Georgian Dream to launch party on April 21
By Gvantsa Gabekhadze
Friday, April 20The political movement Georgian Dream will establish itself as an official party on April 21, to be called Georgian Dream-Democratic Georgia.
“All needed bodies will be elected. All procedures will be carried out together with a notary. The leader of the party and coalition is Bidzina Ivanishvili, who will be the candidate for the Prime Minister’s post,” spokesperson of the coalition, Maia Panjikidze, announced, noting that the meeting will take place at 3:00pm at Expo Georgia.
Free Democrats MP and coalition member Gia Tsagareishvili hinted at some “surprises" planned for the day, saying that the news will not be joyful for the current government of Georgia. "Very interesting, new faces will be represented on the day,” Tsagareishvili said, noting that the party will have two members on the elections commission, one from the Conservative Party and the other from the Industry Will Save Georgia party. He called this "an unpleasant surprise for the government".
The MP also remarked that the recent changes made to the Constitution – or currently under consideration – will be utilized by Ivanishvili, including the proposal that EU citizens resident in Georgia for 10 years may participate in elections. "The decision was made by the government, as [President Mikheil] Saakashvili had to concede regarding the issue voiced by the parliamentary Christian-Democratic Movement. This step was made through pressure on the government from the opposition and international community, thus we will use all legal means and act based on constitutional norms,” he said.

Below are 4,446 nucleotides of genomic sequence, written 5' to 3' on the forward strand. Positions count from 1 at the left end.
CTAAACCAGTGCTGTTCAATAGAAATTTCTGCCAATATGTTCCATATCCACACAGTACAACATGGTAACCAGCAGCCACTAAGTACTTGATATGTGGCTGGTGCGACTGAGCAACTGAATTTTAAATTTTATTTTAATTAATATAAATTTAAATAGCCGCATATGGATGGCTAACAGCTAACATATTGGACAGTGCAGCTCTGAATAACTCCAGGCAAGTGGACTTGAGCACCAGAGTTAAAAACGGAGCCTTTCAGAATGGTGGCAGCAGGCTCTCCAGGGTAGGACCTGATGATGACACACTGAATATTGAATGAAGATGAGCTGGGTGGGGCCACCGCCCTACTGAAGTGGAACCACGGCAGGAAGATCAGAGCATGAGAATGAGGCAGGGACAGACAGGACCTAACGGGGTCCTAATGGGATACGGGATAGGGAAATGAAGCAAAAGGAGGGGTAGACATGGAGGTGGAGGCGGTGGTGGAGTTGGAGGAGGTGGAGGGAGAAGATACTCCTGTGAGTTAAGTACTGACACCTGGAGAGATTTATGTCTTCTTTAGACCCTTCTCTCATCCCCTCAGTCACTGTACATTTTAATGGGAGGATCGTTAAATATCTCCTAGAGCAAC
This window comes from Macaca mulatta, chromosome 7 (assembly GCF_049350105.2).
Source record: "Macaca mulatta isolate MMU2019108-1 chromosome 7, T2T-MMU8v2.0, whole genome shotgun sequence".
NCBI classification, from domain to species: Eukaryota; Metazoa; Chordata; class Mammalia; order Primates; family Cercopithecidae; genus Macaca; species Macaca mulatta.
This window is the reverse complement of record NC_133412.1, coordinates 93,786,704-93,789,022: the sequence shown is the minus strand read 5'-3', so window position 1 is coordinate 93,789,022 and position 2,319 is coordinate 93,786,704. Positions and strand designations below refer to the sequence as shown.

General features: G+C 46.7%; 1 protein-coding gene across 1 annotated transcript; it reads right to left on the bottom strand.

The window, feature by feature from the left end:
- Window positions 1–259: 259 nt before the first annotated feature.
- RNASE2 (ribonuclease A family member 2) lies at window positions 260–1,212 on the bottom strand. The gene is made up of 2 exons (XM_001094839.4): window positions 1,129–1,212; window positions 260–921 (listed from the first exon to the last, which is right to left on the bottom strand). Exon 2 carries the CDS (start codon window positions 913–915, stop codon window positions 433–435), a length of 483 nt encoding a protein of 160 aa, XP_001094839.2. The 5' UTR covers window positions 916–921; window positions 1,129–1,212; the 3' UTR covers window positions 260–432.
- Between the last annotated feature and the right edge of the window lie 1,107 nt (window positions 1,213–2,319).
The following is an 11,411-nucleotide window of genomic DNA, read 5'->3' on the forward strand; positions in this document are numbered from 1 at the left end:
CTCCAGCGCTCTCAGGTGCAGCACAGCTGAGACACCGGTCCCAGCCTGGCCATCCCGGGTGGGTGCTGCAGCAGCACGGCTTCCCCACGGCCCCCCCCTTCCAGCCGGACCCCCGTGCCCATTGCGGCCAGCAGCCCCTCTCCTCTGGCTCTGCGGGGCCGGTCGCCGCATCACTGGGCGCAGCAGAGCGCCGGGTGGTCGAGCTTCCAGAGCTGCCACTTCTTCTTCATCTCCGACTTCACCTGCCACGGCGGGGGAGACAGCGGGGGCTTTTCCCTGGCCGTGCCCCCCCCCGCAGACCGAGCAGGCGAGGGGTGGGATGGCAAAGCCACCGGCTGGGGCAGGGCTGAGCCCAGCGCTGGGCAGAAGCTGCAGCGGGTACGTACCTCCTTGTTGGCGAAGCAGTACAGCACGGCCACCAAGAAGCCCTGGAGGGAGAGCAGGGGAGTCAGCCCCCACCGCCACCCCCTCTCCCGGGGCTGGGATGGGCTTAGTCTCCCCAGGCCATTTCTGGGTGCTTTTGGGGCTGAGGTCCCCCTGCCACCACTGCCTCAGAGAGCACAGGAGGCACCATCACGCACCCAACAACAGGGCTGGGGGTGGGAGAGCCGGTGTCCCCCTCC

The opposition is also taking credit for the government's decision to compromise and even back down from certain sections of the controversial Law on Political Unions of Citizens. However as member of the coalition Choice for Freedom Irakli Melashvili says, there are still many violations of election now, during the campaign. While the administration has invited international monitors to observe as much as six months in advance of the election, he notes that their invitations did not include the words “long-term recommendations". He also complained that observers can only note problems; they do not have the authority to fix them, or to guarantee free elections. "For the eradication of violations, our coalition will start monitoring in eight regions of Georgia from May,” Melashvili stated.
Representative of the United National Movement, Nugzar Tsiklauri, responded to Georgian Dream's announcements, saying that statements from the coalition indicate a lack of strategy in the new party, either in the domestic or foreign policy sphere.